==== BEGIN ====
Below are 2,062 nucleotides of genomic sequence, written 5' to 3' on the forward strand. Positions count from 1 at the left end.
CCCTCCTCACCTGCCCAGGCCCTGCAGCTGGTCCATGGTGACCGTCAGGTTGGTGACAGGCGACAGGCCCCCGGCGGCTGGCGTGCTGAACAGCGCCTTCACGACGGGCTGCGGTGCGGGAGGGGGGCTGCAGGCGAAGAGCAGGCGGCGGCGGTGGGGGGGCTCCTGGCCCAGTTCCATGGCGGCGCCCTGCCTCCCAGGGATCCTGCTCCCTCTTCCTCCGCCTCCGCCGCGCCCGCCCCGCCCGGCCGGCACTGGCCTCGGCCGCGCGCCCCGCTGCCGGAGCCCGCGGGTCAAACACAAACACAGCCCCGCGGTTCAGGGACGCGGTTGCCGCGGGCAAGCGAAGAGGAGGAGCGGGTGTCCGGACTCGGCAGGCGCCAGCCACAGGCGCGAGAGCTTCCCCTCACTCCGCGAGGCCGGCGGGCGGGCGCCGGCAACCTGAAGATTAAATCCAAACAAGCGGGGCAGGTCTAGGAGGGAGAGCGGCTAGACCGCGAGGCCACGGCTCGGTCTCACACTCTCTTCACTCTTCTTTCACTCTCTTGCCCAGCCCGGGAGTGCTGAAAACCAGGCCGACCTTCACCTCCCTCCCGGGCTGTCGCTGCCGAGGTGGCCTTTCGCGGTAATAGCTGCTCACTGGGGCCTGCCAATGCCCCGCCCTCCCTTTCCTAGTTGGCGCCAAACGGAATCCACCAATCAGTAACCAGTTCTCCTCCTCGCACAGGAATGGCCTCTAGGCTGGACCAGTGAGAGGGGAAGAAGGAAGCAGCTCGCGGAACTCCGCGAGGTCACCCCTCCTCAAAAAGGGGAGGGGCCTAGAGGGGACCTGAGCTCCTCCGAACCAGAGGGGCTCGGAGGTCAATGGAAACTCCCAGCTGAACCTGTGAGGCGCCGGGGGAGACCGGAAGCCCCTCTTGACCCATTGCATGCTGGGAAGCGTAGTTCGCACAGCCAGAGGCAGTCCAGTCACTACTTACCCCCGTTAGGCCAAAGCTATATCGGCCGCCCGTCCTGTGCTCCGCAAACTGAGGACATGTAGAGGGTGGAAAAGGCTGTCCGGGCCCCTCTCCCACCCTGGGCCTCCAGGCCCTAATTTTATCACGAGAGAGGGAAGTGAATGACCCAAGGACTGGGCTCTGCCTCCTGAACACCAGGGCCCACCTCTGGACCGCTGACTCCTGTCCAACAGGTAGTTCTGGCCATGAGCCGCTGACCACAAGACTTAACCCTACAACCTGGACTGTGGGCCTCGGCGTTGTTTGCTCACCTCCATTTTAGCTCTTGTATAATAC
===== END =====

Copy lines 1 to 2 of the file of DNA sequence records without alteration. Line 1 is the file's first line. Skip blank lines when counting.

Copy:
Below are 2,062 nucleotides of genomic sequence, written 5' to 3' on the forward strand. Positions count from 1 at the left end.
CCCTCCTCACCTGCCCAGGCCCTGCAGCTGGTCCATGGTGACCGTCAGGTTGGTGACAGGCGACAGGCCCCCGGCGGCTGGCGTGCTGAACAGCGCCTTCACGACGGGCTGCGGTGCGGGAGGGGGGCTGCAGGCGAAGAGCAGGCGGCGGCGGTGGGGGGGCTCCTGGCCCAGTTCCATGGCGGCGCCCTGCCTCCCAGGGATCCTGCTCCCTCTTCCTCCGCCTCCGCCGCGCCCGCCCCGCCCGGCCGGCACTGGCCTCGGCCGCGCGCCCCGCTGCCGGAGCCCGCGGGTCAAACACAAACACAGCCCCGCGGTTCAGGGACGCGGTTGCCGCGGGCAAGCGAAGAGGAGGAGCGGGTGTCCGGACTCGGCAGGCGCCAGCCACAGGCGCGAGAGCTTCCCCTCACTCCGCGAGGCCGGCGGGCGGGCGCCGGCAACCTGAAGATTAAATCCAAACAAGCGGGGCAGGTCTAGGAGGGAGAGCGGCTAGACCGCGAGGCCACGGCTCGGTCTCACACTCTCTTCACTCTTCTTTCACTCTCTTGCCCAGCCCGGGAGTGCTGAAAACCAGGCCGACCTTCACCTCCCTCCCGGGCTGTCGCTGCCGAGGTGGCCTTTCGCGGTAATAGCTGCTCACTGGGGCCTGCCAATGCCCCGCCCTCCCTTTCCTAGTTGGCGCCAAACGGAATCCACCAATCAGTAACCAGTTCTCCTCCTCGCACAGGAATGGCCTCTAGGCTGGACCAGTGAGAGGGGAAGAAGGAAGCAGCTCGCGGAACTCCGCGAGGTCACCCCTCCTCAAAAAGGGGAGGGGCCTAGAGGGGACCTGAGCTCCTCCGAACCAGAGGGGCTCGGAGGTCAATGGAAACTCCCAGCTGAACCTGTGAGGCGCCGGGGGAGACCGGAAGCCCCTCTTGACCCATTGCATGCTGGGAAGCGTAGTTCGCACAGCCAGAGGCAGTCCAGTCACTACTTACCCCCGTTAGGCCAAAGCTATATCGGCCGCCCGTCCTGTGCTCCGCAAACTGAGGACATGTAGAGGGTGGAAAAGGCTGTCCGGGCCCCTCTCCCACCCTGGGCCTCCAGGCCCTAATTTTATCACGAGAGAGGGAAGTGAATGACCCAAGGACTGGGCTCTGCCTCCTGAACACCAGGGCCCACCTCTGGACCGCTGACTCCTGTCCAACAGGTAGTTCTGGCCATGAGCCGCTGACCACAAGACTTAACCCTACAACCTGGACTGTGGGCCTCGGCGTTGTTTGCTCACCTCCATTTTAGCTCTTGTATAATAC